As Islands Dispute Simmers, China’s Hu Calls for Rise of a Maritime Power

As China's leadership convenes at a once-in-a-decade handover of power, current President Hu Jintao rattles the saber

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Vincent Yu / AP

A huge screen shows a broadcast of Chinese President Hu Jintao speaking at the opening session of the 18th Communist Party Congress at the Great Hall of the People in Beijing, China, Nov. 8, 2012.

On the streets of Beijing these days the only outward indication of the recent conflict between China and Japan are the bumper stickers that declare the Diaoyu Islands, which are held by Japan, are rightfully China’s. They are typically affixed to Japanese cars like some sort of patriotic talisman to prevent drivers and their vehicles from being harmed in the sort of violent protests that exploded across China’s major cities this summer.

They hardly need worry. The security lockdown that spread across the Chinese capital in the weeks ahead of the Communist Party’s 18th National Congress has blocked any sort of protest, patriotic or otherwise, from bubbling up in Beijing. Amid the display of enforced harmony in Beijing the conflict with Japan continues unabated, with very real impacts to the diplomatic and economic relationship between the two neighbors.

In his lengthy report at the start of the party congress Thursday, outgoing President Hu Jintao called on China to make itself a maritime power and “resolutely safeguard China’s maritime rights and interests.” Last year China launched its first aircraft carrier, a refurbished ex-Soviet vessel renamed the Liaoning. China has seen years of significant increases in military spending, though its total defense outlay is less than a quarter of what the U.S. spends. And it has built up a vast fleet of civilian “white hull” fisheries and maritime enforcement vessels it is using to press its claims in the East and South China seas.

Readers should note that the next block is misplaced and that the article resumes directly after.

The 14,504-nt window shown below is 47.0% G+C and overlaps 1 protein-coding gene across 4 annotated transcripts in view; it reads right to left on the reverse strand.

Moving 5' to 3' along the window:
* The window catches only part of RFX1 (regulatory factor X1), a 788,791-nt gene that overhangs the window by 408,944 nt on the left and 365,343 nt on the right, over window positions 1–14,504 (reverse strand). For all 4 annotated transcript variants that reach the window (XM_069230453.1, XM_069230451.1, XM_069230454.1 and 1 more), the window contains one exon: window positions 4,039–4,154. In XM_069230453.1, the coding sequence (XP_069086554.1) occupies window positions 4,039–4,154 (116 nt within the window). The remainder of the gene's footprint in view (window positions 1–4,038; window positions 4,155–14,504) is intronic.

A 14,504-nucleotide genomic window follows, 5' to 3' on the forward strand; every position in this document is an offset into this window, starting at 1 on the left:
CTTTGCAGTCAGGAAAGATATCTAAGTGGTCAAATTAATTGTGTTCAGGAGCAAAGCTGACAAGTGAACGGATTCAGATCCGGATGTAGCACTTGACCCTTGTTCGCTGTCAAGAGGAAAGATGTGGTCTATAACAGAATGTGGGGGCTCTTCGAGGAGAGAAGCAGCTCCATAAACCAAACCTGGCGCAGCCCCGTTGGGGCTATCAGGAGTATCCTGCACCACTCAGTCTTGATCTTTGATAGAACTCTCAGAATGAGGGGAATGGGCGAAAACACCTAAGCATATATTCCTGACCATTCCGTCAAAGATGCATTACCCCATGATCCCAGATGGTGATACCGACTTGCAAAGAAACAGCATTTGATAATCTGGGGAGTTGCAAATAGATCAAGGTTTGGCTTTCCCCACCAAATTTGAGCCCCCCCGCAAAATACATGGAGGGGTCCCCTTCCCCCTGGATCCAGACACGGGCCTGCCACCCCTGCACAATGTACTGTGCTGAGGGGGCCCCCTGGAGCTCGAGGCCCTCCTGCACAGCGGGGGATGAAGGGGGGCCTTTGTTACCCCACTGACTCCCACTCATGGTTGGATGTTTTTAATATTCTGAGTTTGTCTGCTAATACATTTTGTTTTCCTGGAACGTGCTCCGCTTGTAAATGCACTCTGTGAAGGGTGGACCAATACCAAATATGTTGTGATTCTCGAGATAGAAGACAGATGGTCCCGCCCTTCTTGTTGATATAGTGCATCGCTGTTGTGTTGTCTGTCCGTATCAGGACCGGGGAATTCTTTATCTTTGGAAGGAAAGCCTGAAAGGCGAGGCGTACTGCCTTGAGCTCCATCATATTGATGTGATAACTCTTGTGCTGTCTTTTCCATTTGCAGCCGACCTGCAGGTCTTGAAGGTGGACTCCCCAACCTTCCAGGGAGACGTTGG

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China’s new leadership doesn’t want to look weak on its territorial disputes with Japan and southeast Asian neighbors including Vietnam and the Philippines. At the same time there is a small if ever-present risk that an accident between rivals at sea could lead to armed conflict. A group of former U.S. officials who recently met with Japanese Prime Minister Yoshihiko Noda and China’s Vice Premier Li Keqiang, who is likely to take over as premier next year, warned that Japan and China risk an armed standoff if they don’t improve communication over their disputed island claims, Bloomberg reported Nov. 1.

Diplomats from Japan and China have held a handful of low-level meetings over the islands, but produced no breakthroughs. At an Asia-Europe summit this week in Laos, the diplomatic tension was evident. Television cameras captured Chinese Premier Wen Jiabao and Noda refusing to acknowledge each other as they crossed paths in a meeting hall. A day later Chinese Foreign Minister Yang Jiechi slammed Japan for “outright denial” of the outcomes of World War II. Noda responded by denying that a territorial dispute exists over the islands, which Japan calls the Senkaku.

The dispute, which has its roots in the late 19th century when Japan took control of the islands following the First Sino-Japanese War, resumed this year after Japan’s central government purchased three of the islands in September from a Japanese family for $26 million. The move was intended to thwart plans by the nationalist Tokyo Governor Shintaro Ishihara to buy the islands. Beijing considers the islands part of its territory from long before Japan’s first claims, and says that the U.S. was wrong to return the Diaoyu to Japanese control in the 1970s following American administration after World War II.